WinMoDevCamp is aligning with the Silicon Valley CodeCamp this weekend to help developers learn, share, and collaborate on future mobile and desktop applications.
Organized by Microsoft evangelist Giovanni Gallucci with some help from the Windows Mobile dev team, The WinMoDevCamp San Francisco will be held on Friday, October 2nd at the Microsoft Offices in Mountain View from 10 am to 5 pm with a slew of presenters leading sessions including Susan Kevorkian of IDC’s Mobile & Wireless team, Microsoft MVPs, Sony Ericsson, Samsung and more. It’s free to attend: RSVP here.
With Windows Mobile 6.5 aka Windows Phone launching October 6, this devcamp will help developers learn about the new OS, market direction and trends, as well as highlight opportunities to fuel innovative apps around the new WinMo.
The event continues throughout the weekend with Microsoft resources also attending the Silicon Valley Code Camp taking place at Foothill College.
There, developers have the opportunity to:
- Create new applications for the Windows Mobile Platform
- Meet and work side-by-side with team members from the Microsoft Mobile Developer Experience team
- Migrate existing mobile applications from the iPhone, Blackberry and Palm Pre to the Windows Mobile Platform
- Create applications to support Windows Enterprise Applications
- Test and optimize applications for Windows Mobile 6.5
RSVP for Windows Mobile Devcamp hosted this Friday
I admit it. I’m old fashioned. That may seem a silly statement coming from someone as deeply steeped in the digital realm as I, but when it comes to certain things this Silicon Valley geek likes to roll old school. I believe in charcoal barbecues. I believe in hand-writing thank you notes. I believe that white shoes have no business being worn after Labor Day. Most of all though, and to the great amusement of many I know, I believe in daily newspapers.
So when someone started to steal my New York Times off the front step of my building, I did what any self-respecting social media person would do. I launched an aggressive effort to catch the SOB, and began to chronicle my efforts in streaming video.
After a couple of weeks of on and off success in at least getting my paper but failing to snare the culprit I escalated my efforts, as I explain in this video:
Day after day I arose far earlier than my non-morning person self cared to, and I waited. Through the process I got to know many neighbors – those in my building as well as various and sundry folks whose morning schedules took them past my stakeout perch. I realized that every morning more than a half dozen newspapers landed on the step of my building alone. I saw similar stacks of newsprint on other stoops. I saw myriad people walking dogs and striding purposefully towards bus stops – many of them also with broadsheets in hand.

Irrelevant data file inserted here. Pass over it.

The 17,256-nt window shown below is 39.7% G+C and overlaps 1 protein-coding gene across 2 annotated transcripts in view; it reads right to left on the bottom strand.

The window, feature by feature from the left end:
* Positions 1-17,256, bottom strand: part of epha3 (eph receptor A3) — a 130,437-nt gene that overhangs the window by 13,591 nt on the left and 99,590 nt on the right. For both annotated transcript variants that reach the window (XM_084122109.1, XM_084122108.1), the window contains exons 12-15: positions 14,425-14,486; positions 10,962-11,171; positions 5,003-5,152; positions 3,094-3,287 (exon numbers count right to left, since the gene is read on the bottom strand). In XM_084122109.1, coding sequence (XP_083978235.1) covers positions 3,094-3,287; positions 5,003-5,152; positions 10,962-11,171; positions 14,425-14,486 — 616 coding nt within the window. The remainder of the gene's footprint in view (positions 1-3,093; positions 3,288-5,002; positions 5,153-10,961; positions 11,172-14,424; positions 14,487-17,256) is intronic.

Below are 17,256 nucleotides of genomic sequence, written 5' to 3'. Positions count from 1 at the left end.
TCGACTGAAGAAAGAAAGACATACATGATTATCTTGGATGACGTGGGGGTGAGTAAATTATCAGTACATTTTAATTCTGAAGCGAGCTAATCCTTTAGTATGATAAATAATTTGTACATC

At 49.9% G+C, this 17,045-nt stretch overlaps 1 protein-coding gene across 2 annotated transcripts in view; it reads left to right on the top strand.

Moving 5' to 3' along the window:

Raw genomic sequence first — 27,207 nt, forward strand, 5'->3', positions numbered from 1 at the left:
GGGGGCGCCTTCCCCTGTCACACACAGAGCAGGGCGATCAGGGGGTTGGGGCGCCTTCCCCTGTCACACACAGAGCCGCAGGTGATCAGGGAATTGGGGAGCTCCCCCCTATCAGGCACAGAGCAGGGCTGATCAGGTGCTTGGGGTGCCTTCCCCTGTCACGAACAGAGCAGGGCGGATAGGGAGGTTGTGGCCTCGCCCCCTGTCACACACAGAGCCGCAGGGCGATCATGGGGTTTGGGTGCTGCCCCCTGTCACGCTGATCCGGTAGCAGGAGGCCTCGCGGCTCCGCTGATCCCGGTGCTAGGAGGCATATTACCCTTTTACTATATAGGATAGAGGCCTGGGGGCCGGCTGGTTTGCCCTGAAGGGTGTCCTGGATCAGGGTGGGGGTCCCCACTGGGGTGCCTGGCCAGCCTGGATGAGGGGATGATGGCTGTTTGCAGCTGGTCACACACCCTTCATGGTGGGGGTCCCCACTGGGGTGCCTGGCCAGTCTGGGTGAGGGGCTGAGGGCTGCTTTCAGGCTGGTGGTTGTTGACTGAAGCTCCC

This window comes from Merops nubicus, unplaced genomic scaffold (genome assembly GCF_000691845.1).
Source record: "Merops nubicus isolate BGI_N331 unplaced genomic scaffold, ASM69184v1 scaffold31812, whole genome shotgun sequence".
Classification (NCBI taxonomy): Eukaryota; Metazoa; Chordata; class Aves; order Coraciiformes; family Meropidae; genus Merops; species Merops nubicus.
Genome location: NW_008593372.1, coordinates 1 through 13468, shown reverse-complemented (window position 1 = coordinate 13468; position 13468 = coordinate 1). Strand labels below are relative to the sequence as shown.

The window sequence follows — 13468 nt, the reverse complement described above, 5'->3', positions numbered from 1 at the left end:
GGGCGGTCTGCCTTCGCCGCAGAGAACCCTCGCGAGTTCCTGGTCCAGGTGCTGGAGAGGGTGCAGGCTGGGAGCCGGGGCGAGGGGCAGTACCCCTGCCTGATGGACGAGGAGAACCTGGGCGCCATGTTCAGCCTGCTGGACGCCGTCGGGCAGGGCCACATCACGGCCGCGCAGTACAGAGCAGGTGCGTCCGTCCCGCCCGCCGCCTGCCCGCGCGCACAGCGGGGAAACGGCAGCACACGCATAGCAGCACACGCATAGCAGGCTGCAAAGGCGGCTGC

When it came to that daily paper fix, clearly I wasn’t alone.
Then there were my online comrades. Besides the amusement several people seemed to get from my daily commentary, I found a growing chorus of support from folks on Twitter and Facebook. People shared my self-righteous indignation at the theft. That surprised me less than the passionate support that many shared for getting that daily slab of printed paper to complement their morning coffee. Most people felt I should just set up a streaming web cam and save myself the burden of getting up so darn early. Others suggested setting a booby trap for the culprit. Still others offered to come and sit in shifts to help me snare the thief. Then came a note from Chris O’Brien, a friend and long-time Journalist who writes for the San Jose Mercury News. His suggestion? My videos would make a great ad campaign for the newspaper industry.
Some might say that an ad campaign for the newspaper industry would be a waste of time. After all, why waste effort for an industry that, according to statistics, is on the decline? Seeing Chris’ name in my comment stream, however, reminded me that in addition to his being a dyed-in-the-wool member of the Fourth Estate, he had an up-close-and-personal perspective that maybe, just maybe things weren’t so bleak after all.
After a bit of calendar choreography, Chris and I managed to settle in for a phone chat one afternoon last week. Over the course of about a half hour, we wended our way through a discussion from which I gleaned several key points: